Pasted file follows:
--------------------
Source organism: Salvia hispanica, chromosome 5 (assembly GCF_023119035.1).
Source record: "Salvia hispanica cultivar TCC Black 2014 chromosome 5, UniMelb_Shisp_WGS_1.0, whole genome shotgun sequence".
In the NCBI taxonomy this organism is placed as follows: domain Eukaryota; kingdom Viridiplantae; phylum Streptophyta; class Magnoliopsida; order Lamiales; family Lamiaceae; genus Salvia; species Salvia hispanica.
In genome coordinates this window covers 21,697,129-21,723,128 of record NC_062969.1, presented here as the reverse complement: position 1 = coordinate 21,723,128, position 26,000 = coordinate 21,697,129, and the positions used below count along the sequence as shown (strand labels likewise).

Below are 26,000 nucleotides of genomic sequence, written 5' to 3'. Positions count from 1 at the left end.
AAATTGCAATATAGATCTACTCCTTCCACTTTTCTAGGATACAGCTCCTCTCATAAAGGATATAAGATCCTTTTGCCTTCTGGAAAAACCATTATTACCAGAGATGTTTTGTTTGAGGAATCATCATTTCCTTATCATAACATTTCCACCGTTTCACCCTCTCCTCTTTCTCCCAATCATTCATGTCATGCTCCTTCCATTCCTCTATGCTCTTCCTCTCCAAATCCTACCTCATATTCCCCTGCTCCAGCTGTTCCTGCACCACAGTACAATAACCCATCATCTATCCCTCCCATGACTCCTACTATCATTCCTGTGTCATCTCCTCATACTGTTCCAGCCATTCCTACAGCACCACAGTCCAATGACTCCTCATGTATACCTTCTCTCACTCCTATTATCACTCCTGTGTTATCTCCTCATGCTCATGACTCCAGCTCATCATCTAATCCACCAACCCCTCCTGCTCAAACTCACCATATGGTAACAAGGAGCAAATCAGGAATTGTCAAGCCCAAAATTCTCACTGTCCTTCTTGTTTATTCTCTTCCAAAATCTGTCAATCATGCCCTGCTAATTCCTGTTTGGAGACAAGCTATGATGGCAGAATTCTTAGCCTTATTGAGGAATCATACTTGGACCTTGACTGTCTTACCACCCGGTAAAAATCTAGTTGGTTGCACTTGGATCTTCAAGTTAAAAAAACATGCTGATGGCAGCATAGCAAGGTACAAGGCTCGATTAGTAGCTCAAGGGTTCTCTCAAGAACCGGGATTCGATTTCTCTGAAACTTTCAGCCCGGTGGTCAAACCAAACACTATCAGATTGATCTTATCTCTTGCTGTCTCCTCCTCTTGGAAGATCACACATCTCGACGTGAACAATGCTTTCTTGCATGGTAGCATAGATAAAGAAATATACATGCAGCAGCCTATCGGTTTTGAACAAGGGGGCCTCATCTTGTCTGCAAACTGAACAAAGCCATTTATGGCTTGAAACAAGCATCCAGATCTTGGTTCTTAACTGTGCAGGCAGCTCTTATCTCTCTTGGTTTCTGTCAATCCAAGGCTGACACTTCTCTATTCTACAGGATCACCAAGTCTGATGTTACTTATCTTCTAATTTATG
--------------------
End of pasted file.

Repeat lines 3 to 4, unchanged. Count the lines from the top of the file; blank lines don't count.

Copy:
In the NCBI taxonomy this organism is placed as follows: domain Eukaryota; kingdom Viridiplantae; phylum Streptophyta; class Magnoliopsida; order Lamiales; family Lamiaceae; genus Salvia; species Salvia hispanica.
In genome coordinates this window covers 21,697,129-21,723,128 of record NC_062969.1, presented here as the reverse complement: position 1 = coordinate 21,723,128, position 26,000 = coordinate 21,697,129, and the positions used below count along the sequence as shown (strand labels likewise).